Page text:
Anti-Covid protest organisers accuse police of initiating violence at riots

Anti-Covid protest organisers accuse police of initiating violence at riots
Credit: Zeb Marichal/ Stamp Media

The activist group behind the authorised protest which turned into a riot on Sunday in Brussels has lodged a complaint against the police for their actions during and after the protest.

Samen voor Vrijheid (in English 'Together for Freedom'), filed the complaint with Committee P, the Belgian body that oversees the police, arguing that the police themselves were the instigators of the riots, which resulted in 44 arrests, three injured police officers, and a lot of damage to public and private property.

"We filed a complaint with Committee P today," Ezra Armakye, spokesperson for Samen voor Vrijheid, confirmed to Belga News Agency.

"The police divided [the protest] in two and then started spraying people with tear gas and water cannons. During the peaceful speech at the Schuman Square they sprayed tear gas and then I had to end the demonstration," said Armakye.

More than 35,000 people took to the streets of Brussels on Sunday to protest against the new coronavirus measures. However, events soon turned sour when small groups started throwing projectiles at the police, which in turn deployed water cannons and tear gas, transforming certain areas in Brussels into a battlefield.

Damaged police vehicles near the riots. Credit: Belga

"Hired rioters"

The organisers published a press release on Monday night in which they stated that they regretted what happened following the protest. They disassociated themselves from the damage caused and regretted that people were injured.

The statement read that the organisation "has pictures of masked people walking around in the demonstration, communicating via walkie-talkies and earphones, who were also armed and who, according to hundreds of witnesses, are identified as the troublemakers who caused the disturbances."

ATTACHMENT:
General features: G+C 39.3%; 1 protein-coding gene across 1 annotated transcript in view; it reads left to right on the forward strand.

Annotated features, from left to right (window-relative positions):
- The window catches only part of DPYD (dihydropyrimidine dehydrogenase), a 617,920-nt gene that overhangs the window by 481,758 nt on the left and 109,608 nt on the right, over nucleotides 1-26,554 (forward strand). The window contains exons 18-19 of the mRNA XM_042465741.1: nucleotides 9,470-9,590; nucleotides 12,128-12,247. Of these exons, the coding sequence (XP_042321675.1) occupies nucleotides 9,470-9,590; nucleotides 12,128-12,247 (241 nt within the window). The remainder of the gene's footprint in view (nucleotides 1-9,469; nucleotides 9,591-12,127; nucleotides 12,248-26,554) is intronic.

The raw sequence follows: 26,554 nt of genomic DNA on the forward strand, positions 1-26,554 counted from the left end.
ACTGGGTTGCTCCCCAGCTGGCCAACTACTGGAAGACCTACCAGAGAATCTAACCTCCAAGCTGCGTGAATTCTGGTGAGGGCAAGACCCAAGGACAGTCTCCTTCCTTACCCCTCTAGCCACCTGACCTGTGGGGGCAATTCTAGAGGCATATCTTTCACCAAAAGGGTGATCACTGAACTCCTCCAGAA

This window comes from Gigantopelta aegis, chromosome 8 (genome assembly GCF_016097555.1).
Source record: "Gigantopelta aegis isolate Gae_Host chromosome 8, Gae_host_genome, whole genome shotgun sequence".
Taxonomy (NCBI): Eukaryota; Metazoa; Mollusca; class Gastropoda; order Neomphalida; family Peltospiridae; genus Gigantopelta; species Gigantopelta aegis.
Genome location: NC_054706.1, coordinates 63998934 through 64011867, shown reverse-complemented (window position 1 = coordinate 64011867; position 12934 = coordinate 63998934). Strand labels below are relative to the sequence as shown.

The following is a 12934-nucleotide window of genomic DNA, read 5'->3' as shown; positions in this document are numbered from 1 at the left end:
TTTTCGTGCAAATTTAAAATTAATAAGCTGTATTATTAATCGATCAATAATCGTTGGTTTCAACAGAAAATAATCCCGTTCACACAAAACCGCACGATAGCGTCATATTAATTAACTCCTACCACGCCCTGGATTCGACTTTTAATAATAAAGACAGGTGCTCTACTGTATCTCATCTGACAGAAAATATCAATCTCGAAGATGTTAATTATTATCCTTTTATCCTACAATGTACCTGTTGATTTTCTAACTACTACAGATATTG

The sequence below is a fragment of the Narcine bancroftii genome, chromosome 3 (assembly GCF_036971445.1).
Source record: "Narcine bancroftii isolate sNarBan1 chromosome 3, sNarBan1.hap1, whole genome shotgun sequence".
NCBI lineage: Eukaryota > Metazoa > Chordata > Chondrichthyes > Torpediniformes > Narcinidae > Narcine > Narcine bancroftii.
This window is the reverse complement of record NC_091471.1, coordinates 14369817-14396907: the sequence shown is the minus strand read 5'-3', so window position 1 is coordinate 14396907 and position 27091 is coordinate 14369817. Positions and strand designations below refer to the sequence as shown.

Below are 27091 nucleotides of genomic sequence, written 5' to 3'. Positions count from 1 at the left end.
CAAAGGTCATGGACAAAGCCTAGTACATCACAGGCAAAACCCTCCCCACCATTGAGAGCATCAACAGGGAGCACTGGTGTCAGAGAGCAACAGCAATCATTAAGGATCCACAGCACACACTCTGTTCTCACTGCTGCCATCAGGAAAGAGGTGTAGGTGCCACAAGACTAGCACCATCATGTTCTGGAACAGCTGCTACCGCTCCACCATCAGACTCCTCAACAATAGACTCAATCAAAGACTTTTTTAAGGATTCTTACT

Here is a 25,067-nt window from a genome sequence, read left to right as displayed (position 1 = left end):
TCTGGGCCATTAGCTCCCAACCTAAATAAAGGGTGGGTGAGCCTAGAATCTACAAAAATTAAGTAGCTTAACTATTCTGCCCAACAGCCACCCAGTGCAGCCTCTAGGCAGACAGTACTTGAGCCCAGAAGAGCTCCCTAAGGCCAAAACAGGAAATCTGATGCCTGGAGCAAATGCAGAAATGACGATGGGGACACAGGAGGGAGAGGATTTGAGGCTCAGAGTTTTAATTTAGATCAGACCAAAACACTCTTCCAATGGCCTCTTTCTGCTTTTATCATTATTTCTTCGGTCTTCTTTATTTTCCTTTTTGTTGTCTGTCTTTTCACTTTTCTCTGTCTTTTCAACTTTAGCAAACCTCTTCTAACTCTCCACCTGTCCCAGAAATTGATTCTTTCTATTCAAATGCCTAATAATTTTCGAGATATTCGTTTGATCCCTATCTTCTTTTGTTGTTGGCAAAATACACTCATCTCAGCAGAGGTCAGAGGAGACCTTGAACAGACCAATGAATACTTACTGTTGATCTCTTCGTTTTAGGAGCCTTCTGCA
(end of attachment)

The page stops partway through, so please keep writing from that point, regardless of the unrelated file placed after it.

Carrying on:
Demonstrators later told the organisation these people were reportedly "police officers in civilian clothes" who they had seen "arriving on scooters in black clothes pretending to be demonstrators and throwing stones," but also talking to uniformed colleagues of the Brussels police force.

Although images showing this have yet to be verified, claims of agent provocateurs have been widely shared on social media, where reports of "hired rioters" displaying criminal behaviour have been made.

Pictures on social media that allegedly show the masked police agents were dismissed by Michael Verstraeten, Chair of the activist group Vrijheid (previously Viruswaanzin) – one of the organisations behind the demonstration – who stressed that the violence was caused by "football hooligans and gangs."

The tweet reads: "The violence came from football hooligans and gangs. I talked to them and tried to convince them. Lost effort. Almost all of them were wearing face masks. These were not demonstrators."

Police response

Brussels-Ixelles police spokesperson Ilse Van de keere noted that the police was aware of the complaint and of the organisation's claims that they had video footage showing "that the rioters are the police themselves."

"Officially, we do not wish to respond until we have a full picture of the full extent and content of the complaint. The Committee P has received complaints and they will now investigate," she told The Brussels Times.

The police declined to comment on the claims that plain-clothes police officers were seen taking part in the violence. They are currently analysing the damage caused by Sunday's incident and have put out a call to people who attended the protest or witnessed the riots to share their images.

The tweet reads: "All images of the destruction committed on the margins of the demonstration in Brussels on 21 November may be sent to the following address to the judicial task force of the zone set up to identify the perpetrators."

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